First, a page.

Women from the Periphery in Don Quixote

Ekphrasis Versus Counter-Narrative

Authored by: Frederick A. de Armas

The Routledge Companion to Iberian Studies

Print publication date:  March  2017
Online publication date:  March  2017

Print ISBN: 9780415722834
eBook ISBN: 9781315709895
Adobe ISBN:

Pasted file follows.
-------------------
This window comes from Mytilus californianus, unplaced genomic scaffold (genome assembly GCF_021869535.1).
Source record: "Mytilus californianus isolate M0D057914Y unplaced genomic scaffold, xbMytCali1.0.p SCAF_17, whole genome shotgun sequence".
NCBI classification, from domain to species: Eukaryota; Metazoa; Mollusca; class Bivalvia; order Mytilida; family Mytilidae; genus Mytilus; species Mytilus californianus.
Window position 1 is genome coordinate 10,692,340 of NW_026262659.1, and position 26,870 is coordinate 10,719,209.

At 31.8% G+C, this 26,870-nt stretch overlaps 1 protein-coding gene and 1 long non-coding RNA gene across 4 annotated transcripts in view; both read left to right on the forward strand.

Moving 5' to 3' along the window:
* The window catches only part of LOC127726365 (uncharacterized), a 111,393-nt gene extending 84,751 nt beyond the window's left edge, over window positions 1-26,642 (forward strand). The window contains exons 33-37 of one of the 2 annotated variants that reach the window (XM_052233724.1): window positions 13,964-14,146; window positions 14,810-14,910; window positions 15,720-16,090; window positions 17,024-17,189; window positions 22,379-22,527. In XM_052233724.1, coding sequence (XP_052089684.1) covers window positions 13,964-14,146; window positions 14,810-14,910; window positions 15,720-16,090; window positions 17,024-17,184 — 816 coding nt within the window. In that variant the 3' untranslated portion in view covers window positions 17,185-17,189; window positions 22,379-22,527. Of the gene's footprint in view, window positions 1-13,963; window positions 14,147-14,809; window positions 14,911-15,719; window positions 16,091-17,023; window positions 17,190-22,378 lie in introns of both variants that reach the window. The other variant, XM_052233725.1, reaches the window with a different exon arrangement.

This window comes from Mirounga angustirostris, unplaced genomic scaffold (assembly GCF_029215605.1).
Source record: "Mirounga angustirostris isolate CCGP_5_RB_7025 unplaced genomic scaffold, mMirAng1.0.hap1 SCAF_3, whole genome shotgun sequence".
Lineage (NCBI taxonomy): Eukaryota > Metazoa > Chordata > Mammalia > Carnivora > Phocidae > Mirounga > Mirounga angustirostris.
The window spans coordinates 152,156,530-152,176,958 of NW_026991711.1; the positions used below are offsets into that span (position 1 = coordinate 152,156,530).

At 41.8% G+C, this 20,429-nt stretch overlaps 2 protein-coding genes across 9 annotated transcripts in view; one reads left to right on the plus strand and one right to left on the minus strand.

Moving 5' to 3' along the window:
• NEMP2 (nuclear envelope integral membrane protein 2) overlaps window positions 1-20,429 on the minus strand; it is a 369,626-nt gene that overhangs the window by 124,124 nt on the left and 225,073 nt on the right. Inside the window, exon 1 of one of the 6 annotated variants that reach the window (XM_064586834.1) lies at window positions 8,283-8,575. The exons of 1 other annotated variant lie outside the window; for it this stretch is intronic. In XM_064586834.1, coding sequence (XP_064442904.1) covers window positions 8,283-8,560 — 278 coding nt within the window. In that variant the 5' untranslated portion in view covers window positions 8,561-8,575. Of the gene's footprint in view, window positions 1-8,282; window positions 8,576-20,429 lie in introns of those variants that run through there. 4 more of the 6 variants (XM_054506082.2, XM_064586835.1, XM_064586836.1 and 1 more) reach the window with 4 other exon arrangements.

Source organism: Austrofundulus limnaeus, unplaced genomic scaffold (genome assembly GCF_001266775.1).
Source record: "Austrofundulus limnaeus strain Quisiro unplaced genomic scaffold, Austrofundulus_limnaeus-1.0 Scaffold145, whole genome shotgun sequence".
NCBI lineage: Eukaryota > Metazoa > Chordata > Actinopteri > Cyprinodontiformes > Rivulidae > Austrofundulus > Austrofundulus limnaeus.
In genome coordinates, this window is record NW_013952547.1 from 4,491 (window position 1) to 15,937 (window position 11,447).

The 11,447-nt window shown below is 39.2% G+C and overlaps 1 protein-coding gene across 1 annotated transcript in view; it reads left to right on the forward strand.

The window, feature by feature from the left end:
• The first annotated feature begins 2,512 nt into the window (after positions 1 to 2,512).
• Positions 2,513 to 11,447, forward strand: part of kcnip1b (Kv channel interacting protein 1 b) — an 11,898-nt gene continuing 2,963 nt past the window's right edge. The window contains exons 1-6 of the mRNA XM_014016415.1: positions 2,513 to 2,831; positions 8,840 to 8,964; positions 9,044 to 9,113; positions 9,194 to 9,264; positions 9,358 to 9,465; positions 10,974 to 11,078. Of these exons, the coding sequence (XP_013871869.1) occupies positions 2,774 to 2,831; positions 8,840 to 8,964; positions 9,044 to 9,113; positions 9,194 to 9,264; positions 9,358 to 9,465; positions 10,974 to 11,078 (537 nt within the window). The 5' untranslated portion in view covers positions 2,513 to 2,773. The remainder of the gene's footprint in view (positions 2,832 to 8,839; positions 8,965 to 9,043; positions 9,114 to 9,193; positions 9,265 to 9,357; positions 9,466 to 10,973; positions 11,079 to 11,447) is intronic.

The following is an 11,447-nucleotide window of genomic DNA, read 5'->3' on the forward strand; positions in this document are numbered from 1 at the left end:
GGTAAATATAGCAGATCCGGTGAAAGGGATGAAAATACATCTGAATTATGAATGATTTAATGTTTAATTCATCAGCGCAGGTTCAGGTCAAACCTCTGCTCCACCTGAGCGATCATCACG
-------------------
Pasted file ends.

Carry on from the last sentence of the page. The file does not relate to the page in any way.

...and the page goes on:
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While the adventures of Don Quixote and his conversations with his more down-to-earth squire have enchanted audiences for centuries, and while the amorous adventures in the interpolated narratives have also caught the attention of many, the intrepid women that make an appearance during Don Quixote’s adventures are sometimes forgotten, given the scope of his imaginings. This essay seeks to highlight two women from Iberia’s periphery who in some ways counter the knight’s imperial quest. In each of these adventures, the knight seems to dominate his surroundings by the use of his imagination. As dramatist and artist he transforms or paints over a quotidian space into a place for chivalric adventures. There is no question that the knight urges us to use our sight over and over again: “Ves allí, amigo Sancho Panza, donde se descubren treinta, o poco más desaforados gigantes” (1978, 129); “Dime, ¿no ves aquel caballero que hacia nosotros viene, sobre un caballo rucio rodado, que trae puesto en la cabeza un yelmo de oro? (1978, 253). Indeed, not only does he paint over the landscape, but also he shapes new characters derived from his chivalric imaginings. When asked about Dulcinea, he replies: “píntola en mi imaginación” (1978, 314). Don Quixote believes in the capaciousness of his words to create something new. In ancient rhetoric this capaciousness is tied to a kind of descriptio sometimes called ekphrasis. It is not my intention here to enter into the debates over this term. 1 While Leo Spitzer (1962) once described the technique as “the poetic description of a pictorial or sculptural work of art … the reproduction through the medium of words of sensuously perceptible objects d’art” (1955, 207), Murray Krieger claims as one aspect of ekphrasis the exhilaration felt when the word is able “to freeze itself into a spatial form … [to] recover the immediacy of a sightless vision” (1992, 10). The dazzling images that emerge from Don Quixote’s mind are thus transformed into capacious writing and this grants him the exhilaration felt by the poet. Don Quixote as creator does not feel the opposite reaction that may emerge from ekphrasis: the “exasperation” created because “words cannot have that capacity, cannot be capacios because they have literally, no space” (Krieger 1992, 10). For the knight, the landscape and the characters are truly changed. If his vision is challenged, then it has to do with malefic enchanters who are intent on changing his reality.

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